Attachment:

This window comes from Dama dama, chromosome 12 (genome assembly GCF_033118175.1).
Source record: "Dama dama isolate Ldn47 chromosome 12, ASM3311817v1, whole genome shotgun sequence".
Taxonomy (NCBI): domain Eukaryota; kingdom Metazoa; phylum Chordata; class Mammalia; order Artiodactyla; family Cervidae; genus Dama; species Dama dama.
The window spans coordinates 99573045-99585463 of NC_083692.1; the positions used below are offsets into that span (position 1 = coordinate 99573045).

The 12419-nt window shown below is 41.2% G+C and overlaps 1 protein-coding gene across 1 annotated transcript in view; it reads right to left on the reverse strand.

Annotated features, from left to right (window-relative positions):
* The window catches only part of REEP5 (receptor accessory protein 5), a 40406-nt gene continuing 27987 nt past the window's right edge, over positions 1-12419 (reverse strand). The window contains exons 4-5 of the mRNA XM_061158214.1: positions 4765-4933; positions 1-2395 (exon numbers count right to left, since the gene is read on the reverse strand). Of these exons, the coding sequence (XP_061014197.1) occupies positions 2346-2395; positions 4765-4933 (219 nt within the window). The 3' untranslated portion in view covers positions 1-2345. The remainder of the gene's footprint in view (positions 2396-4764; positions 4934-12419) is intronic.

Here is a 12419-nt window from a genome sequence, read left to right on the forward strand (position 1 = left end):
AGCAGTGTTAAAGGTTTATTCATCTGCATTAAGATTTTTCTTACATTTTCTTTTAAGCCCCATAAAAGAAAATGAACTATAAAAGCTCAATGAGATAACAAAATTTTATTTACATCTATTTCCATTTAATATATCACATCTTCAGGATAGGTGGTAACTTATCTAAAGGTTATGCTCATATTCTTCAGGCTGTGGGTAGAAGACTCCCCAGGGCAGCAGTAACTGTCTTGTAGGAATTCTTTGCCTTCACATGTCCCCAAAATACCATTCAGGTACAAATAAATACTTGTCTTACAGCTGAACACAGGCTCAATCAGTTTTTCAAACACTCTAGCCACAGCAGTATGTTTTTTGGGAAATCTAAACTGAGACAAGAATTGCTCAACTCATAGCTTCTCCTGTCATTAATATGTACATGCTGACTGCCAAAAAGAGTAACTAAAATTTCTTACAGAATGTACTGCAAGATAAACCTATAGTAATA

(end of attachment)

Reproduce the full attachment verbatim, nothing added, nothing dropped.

This window comes from Dama dama, chromosome 12 (genome assembly GCF_033118175.1).
Source record: "Dama dama isolate Ldn47 chromosome 12, ASM3311817v1, whole genome shotgun sequence".
Taxonomy (NCBI): domain Eukaryota; kingdom Metazoa; phylum Chordata; class Mammalia; order Artiodactyla; family Cervidae; genus Dama; species Dama dama.
The window spans coordinates 99573045-99585463 of NC_083692.1; the positions used below are offsets into that span (position 1 = coordinate 99573045).

The 12419-nt window shown below is 41.2% G+C and overlaps 1 protein-coding gene across 1 annotated transcript in view; it reads right to left on the reverse strand.

Annotated features, from left to right (window-relative positions):
* The window catches only part of REEP5 (receptor accessory protein 5), a 40406-nt gene continuing 27987 nt past the window's right edge, over positions 1-12419 (reverse strand). The window contains exons 4-5 of the mRNA XM_061158214.1: positions 4765-4933; positions 1-2395 (exon numbers count right to left, since the gene is read on the reverse strand). Of these exons, the coding sequence (XP_061014197.1) occupies positions 2346-2395; positions 4765-4933 (219 nt within the window). The 3' untranslated portion in view covers positions 1-2345. The remainder of the gene's footprint in view (positions 2396-4764; positions 4934-12419) is intronic.

Here is a 12419-nt window from a genome sequence, read left to right on the forward strand (position 1 = left end):
AGCAGTGTTAAAGGTTTATTCATCTGCATTAAGATTTTTCTTACATTTTCTTTTAAGCCCCATAAAAGAAAATGAACTATAAAAGCTCAATGAGATAACAAAATTTTATTTACATCTATTTCCATTTAATATATCACATCTTCAGGATAGGTGGTAACTTATCTAAAGGTTATGCTCATATTCTTCAGGCTGTGGGTAGAAGACTCCCCAGGGCAGCAGTAACTGTCTTGTAGGAATTCTTTGCCTTCACATGTCCCCAAAATACCATTCAGGTACAAATAAATACTTGTCTTACAGCTGAACACAGGCTCAATCAGTTTTTCAAACACTCTAGCCACAGCAGTATGTTTTTTGGGAAATCTAAACTGAGACAAGAATTGCTCAACTCATAGCTTCTCCTGTCATTAATATGTACATGCTGACTGCCAAAAAGAGTAACTAAAATTTCTTACAGAATGTACTGCAAGATAAACCTATAGTAATA